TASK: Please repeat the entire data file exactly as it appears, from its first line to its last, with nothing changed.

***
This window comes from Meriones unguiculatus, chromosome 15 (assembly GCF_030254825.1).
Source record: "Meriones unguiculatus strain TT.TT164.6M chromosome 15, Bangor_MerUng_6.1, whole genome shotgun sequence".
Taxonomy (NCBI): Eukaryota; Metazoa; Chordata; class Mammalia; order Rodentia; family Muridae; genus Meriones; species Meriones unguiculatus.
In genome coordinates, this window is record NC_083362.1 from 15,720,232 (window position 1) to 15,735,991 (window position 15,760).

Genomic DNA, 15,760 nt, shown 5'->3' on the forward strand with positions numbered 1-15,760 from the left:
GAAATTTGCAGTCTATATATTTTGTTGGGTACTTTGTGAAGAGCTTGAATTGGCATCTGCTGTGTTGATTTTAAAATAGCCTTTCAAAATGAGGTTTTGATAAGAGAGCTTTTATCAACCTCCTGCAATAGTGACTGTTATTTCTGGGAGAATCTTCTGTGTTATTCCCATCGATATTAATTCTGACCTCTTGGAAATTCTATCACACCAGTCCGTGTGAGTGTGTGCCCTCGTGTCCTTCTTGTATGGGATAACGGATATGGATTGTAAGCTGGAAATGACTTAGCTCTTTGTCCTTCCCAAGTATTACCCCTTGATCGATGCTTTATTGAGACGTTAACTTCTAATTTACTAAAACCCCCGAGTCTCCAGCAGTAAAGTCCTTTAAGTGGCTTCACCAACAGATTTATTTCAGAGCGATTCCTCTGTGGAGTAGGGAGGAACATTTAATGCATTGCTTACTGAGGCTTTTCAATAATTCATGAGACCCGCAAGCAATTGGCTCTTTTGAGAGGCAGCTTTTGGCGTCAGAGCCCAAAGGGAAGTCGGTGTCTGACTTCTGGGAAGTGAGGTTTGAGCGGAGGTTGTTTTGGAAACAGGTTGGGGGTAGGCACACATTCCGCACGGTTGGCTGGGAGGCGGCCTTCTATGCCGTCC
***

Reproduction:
This window comes from Meriones unguiculatus, chromosome 15 (assembly GCF_030254825.1).
Source record: "Meriones unguiculatus strain TT.TT164.6M chromosome 15, Bangor_MerUng_6.1, whole genome shotgun sequence".
Taxonomy (NCBI): Eukaryota; Metazoa; Chordata; class Mammalia; order Rodentia; family Muridae; genus Meriones; species Meriones unguiculatus.
In genome coordinates, this window is record NC_083362.1 from 15,720,232 (window position 1) to 15,735,991 (window position 15,760).

Genomic DNA, 15,760 nt, shown 5'->3' on the forward strand with positions numbered 1-15,760 from the left:
GAAATTTGCAGTCTATATATTTTGTTGGGTACTTTGTGAAGAGCTTGAATTGGCATCTGCTGTGTTGATTTTAAAATAGCCTTTCAAAATGAGGTTTTGATAAGAGAGCTTTTATCAACCTCCTGCAATAGTGACTGTTATTTCTGGGAGAATCTTCTGTGTTATTCCCATCGATATTAATTCTGACCTCTTGGAAATTCTATCACACCAGTCCGTGTGAGTGTGTGCCCTCGTGTCCTTCTTGTATGGGATAACGGATATGGATTGTAAGCTGGAAATGACTTAGCTCTTTGTCCTTCCCAAGTATTACCCCTTGATCGATGCTTTATTGAGACGTTAACTTCTAATTTACTAAAACCCCCGAGTCTCCAGCAGTAAAGTCCTTTAAGTGGCTTCACCAACAGATTTATTTCAGAGCGATTCCTCTGTGGAGTAGGGAGGAACATTTAATGCATTGCTTACTGAGGCTTTTCAATAATTCATGAGACCCGCAAGCAATTGGCTCTTTTGAGAGGCAGCTTTTGGCGTCAGAGCCCAAAGGGAAGTCGGTGTCTGACTTCTGGGAAGTGAGGTTTGAGCGGAGGTTGTTTTGGAAACAGGTTGGGGGTAGGCACACATTCCGCACGGTTGGCTGGGAGGCGGCCTTCTATGCCGTCC